The surgical risk parameters we use today to assess TAVI eligible patients like the Society of Thoracic Surgeons (STS) score and the European System for Cardiac Operative Risk Evaluation (EuroSCORE) score were developed from cohorts of non-comparable characteristics. (6)(7) Also, there is a mounting concern surrounding the fact that these scores do not include conditions that are often present in this subgroup of patients like chronic kidney damage, need for additional oxygen, and parameters associated with frailty that can all negatively impact clinical progression. In this context, the Valve Academic Research Consortium (VARC-2) stressed out the importance of parameters associated with frailty in the risk stratification of patients assessed before performing TAVI. Based on these criteria, plasma albumin levels < 3.5 g/dL are a new frailty surrogate risk factor that can be associated with unfavorable clinical progression. (8)
Currently, in our setting, there is little information on the prevalence and long-term clinical impact of low plasma albumin levels in patients with severe AS treated with TAVI.
To determine the prevalence and clinical impact of hypoalbuminemia regarding all-cause mortality in patients with severe AS treated with TAVI.
To determine the feasibility of using plasma albumin levels as a predictor of all-cause mortality, and its plasma value of improved discrimination and calibration abilities.
Material and methods
This was a single-center, retrospective cohort that included patients with severe AS treated by a heart team from Hospital Italiano de Buenos Aires, Argentina who underwent TAVI and with data available on their plasma albumin levels. The baseline characteristics, anatomical-functional, biochemical data, and adverse clinical events at 2-year follow-up of the overall cohort were studied and followed by stratification based on the presence or lack of hypoalbuminemia.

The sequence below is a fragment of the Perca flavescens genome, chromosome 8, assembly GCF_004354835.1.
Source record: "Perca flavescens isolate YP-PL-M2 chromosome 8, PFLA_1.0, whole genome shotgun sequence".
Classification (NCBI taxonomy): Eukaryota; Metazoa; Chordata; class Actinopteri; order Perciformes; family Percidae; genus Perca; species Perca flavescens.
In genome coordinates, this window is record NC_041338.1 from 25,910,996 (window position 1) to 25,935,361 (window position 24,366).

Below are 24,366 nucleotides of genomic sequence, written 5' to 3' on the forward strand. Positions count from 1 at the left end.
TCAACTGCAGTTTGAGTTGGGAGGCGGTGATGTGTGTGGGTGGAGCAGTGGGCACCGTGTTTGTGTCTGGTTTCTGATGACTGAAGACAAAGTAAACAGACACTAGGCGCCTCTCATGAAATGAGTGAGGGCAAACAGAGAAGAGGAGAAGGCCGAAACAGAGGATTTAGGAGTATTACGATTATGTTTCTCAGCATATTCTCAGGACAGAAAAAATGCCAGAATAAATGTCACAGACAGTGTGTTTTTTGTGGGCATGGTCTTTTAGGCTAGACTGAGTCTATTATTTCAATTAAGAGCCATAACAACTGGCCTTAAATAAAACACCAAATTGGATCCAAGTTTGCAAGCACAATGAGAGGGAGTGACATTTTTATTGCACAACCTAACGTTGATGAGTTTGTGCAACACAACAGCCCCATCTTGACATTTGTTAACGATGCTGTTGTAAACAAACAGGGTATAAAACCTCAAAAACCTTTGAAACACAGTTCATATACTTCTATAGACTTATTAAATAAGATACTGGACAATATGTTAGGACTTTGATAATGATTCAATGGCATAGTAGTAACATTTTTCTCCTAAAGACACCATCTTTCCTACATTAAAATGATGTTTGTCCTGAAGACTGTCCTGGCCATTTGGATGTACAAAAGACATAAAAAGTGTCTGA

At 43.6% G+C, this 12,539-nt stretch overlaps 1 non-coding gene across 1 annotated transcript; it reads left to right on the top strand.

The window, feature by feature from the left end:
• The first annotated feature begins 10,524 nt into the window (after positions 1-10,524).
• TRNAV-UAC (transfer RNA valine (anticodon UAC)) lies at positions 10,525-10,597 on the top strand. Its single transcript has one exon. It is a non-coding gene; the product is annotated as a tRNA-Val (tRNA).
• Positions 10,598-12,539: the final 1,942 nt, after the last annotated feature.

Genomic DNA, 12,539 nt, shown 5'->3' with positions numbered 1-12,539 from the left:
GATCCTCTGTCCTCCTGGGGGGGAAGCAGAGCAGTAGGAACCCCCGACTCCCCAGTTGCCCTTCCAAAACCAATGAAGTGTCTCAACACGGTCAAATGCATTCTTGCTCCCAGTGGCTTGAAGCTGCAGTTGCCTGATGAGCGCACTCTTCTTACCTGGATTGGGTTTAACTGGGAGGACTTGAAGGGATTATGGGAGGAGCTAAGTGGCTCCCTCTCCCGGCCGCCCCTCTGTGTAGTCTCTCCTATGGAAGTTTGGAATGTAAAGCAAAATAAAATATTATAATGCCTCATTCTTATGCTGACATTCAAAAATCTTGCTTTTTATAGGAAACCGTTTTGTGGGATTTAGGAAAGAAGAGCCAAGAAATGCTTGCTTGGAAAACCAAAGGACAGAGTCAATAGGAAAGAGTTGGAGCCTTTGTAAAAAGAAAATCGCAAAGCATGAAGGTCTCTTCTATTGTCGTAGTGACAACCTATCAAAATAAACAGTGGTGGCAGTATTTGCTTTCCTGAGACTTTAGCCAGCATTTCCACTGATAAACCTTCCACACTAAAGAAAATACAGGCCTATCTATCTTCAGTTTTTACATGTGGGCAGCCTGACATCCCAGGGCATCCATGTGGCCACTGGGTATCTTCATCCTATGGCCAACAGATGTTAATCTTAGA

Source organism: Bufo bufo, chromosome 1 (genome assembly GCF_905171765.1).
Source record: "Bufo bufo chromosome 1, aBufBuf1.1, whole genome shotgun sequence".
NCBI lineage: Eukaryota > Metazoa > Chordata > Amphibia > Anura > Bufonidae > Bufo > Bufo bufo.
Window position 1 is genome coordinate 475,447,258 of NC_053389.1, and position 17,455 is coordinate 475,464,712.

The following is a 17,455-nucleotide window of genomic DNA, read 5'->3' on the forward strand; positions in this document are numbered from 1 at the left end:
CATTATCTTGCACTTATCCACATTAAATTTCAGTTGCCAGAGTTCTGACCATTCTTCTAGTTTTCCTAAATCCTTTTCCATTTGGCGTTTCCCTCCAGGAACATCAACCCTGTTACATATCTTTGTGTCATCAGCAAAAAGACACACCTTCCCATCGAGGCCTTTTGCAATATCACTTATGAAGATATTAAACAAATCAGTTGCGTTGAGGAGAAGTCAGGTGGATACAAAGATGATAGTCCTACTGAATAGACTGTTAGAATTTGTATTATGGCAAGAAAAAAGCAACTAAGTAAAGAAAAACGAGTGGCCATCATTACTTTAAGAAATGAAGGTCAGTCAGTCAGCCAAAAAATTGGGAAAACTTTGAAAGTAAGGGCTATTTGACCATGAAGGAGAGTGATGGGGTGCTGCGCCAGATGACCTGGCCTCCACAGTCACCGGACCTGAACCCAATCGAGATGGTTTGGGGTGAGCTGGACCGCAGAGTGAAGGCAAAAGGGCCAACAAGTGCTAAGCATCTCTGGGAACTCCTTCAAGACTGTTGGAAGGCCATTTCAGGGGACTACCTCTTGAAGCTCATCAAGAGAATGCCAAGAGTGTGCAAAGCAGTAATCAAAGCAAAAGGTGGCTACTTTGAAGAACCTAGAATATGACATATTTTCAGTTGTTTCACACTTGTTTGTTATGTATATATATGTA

The statistical software package SPSS version 25.0 was used (IBM, Armonk, United States). To assess normality, the Kolmogorov-Smirnov test or the Shapiro-Wilk test were used, when appropriate. Quantitative variables were expressed as mean and standard deviation or median and interquartile range and compared using the Student t test or the Mann-Whitney U test based on their distribution. Categorical variables were expressed as frequency and percentage and analyzed using the chi-square test or Fisher’s exact test. The overall survival rate associated with the presence or lack of hypoalbuminemia was assessed using the Kaplan-Meier estimator and expressed using the log-rank test.
The discrimination abilities of plasma albumin levels were analyzed (g/dL). The all-cause mortality prediction at 2-year follow-up was studied using the receiver operating characteristics (ROC) curves and the area under the curve (AUC) was measured. The cut-off value of better discrimination abilities was determined (Youden index) for the primary clinical endpoint.
Error type I < 5% was considered statistically significant (2-tailed P < .05).
The follow-up period was 24 months since the heart team early assessment.
This study was approved by the Hospital Italiano de Buenos Aires Research Ethics Committee (#5834) and is registered under the Buenos Aires Computer Registry Platform of Health Research (PRIISA BA, #3030). Given its retrospective nature, no informed consent was required.